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# Lecture 8: Discrete-Time Fourier Transform (DTFT)

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Schedule :: Transforms :: DTFT :: System Analysis :: Properties

Recall that the Z-transform is

The DTFT is defined as

Clearly, if is causal, the DTFT is the Z-transform evaluated on the unit circle. (Just like the FT is the Laplace transform evaluated on the axis.) Observe that is -periodic:

Again we see this idea of the periodic repetition of the spectrum in the frequency domain and the source of aliasing.

Note that is a function of continuous frequency -- we are not looking at samples of the spectrum (as for the DFT), and hence the function does not have to be periodic.

But, is periodic, and hence, has a Fourier series representation: its F.S. coefficient are just the samples . But this representation allows us to write down an inverse DTFT : to go from to , simply stick things in the formula for the F.S. coefficients, where the period of the function is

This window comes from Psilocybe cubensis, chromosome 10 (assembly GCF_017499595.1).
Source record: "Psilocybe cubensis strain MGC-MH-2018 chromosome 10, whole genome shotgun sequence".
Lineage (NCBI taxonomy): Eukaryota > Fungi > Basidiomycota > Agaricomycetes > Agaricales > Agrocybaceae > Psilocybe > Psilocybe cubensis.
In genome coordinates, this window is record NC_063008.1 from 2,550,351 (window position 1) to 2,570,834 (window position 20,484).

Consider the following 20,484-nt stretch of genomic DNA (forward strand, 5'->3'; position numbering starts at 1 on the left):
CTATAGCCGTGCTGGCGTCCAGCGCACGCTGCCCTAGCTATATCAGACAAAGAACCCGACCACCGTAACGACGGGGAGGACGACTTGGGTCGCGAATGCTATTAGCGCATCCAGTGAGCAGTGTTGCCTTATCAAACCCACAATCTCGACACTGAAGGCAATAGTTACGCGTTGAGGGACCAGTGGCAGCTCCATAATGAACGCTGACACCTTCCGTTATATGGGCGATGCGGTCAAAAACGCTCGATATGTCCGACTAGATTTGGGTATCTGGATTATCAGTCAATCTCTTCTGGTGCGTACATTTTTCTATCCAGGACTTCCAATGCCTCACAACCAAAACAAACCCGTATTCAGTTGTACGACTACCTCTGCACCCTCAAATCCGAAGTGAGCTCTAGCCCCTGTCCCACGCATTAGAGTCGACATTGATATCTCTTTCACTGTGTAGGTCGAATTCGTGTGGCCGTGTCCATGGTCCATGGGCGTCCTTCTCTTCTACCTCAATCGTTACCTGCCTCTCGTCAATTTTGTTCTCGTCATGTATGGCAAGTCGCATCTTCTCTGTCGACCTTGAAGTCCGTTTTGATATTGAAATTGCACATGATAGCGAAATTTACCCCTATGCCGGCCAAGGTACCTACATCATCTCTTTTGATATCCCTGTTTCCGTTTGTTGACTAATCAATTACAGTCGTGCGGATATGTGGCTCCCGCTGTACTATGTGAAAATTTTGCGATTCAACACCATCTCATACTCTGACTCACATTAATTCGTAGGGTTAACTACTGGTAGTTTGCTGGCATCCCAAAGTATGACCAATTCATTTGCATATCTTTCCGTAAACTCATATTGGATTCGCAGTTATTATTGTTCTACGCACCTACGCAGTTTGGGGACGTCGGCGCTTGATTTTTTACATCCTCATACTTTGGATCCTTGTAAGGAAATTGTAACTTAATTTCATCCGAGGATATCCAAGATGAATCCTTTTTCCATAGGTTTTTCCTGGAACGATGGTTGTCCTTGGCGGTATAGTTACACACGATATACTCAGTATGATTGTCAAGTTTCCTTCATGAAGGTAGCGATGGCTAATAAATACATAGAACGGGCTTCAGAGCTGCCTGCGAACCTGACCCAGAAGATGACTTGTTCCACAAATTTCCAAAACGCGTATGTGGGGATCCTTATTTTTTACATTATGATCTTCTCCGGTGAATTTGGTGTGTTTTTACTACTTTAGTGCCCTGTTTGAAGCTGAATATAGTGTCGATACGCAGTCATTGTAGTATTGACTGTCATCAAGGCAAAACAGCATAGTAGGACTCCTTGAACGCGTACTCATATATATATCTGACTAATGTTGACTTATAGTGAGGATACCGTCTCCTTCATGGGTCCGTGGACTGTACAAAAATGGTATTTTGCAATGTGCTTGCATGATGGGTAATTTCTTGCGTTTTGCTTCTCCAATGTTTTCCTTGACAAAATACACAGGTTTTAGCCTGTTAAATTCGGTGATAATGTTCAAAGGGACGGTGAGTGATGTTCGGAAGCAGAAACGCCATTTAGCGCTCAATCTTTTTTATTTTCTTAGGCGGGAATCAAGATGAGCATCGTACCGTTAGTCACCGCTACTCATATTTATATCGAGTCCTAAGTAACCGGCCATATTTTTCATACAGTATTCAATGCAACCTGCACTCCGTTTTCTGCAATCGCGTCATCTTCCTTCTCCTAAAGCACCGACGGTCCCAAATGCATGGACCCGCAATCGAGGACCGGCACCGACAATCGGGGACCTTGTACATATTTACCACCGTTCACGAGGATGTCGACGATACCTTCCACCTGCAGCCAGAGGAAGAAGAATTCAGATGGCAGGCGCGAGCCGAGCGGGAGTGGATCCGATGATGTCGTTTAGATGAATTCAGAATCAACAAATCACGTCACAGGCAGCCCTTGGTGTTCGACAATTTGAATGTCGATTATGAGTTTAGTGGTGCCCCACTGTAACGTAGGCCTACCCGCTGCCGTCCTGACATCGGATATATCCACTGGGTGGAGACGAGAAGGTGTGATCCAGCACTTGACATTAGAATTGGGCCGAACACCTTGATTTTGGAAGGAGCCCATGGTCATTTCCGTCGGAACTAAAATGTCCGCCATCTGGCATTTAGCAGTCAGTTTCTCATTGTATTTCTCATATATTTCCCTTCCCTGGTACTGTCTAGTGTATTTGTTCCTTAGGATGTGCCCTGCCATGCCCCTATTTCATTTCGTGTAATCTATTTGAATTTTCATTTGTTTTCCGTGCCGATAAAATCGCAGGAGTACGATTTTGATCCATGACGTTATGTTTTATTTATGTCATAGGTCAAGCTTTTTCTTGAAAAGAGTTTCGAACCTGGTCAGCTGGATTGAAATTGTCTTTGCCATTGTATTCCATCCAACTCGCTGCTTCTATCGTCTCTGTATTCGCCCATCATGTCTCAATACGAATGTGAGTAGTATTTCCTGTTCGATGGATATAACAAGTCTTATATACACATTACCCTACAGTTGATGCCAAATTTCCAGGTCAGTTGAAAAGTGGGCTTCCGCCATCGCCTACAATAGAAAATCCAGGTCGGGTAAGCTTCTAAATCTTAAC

(Need we point out that, yet again, in going from time domain to frequency domain the exponent has negative sign, and in going from frequency domain to time domain the exponent has a positive sign?) Notationally we will write

And, as for other transforms, we can talk about the amplitude and phase spectra.

(Comment on spectral leakage).

Copyright 2008, by the Contributing Authors. Cite/attribute Resource . admin. (2006, June 05). Lecture 8: Discrete-Time Fourier Transform (DTFT). Retrieved January 07, 2011, from Free Online Course Materials — USU OpenCourseWare Web site: http://ocw.usu.edu/Electrical_and_Computer_Engineering/Signals_and_Systems/8_2node2.html. This work is licensed under a Creative Commons License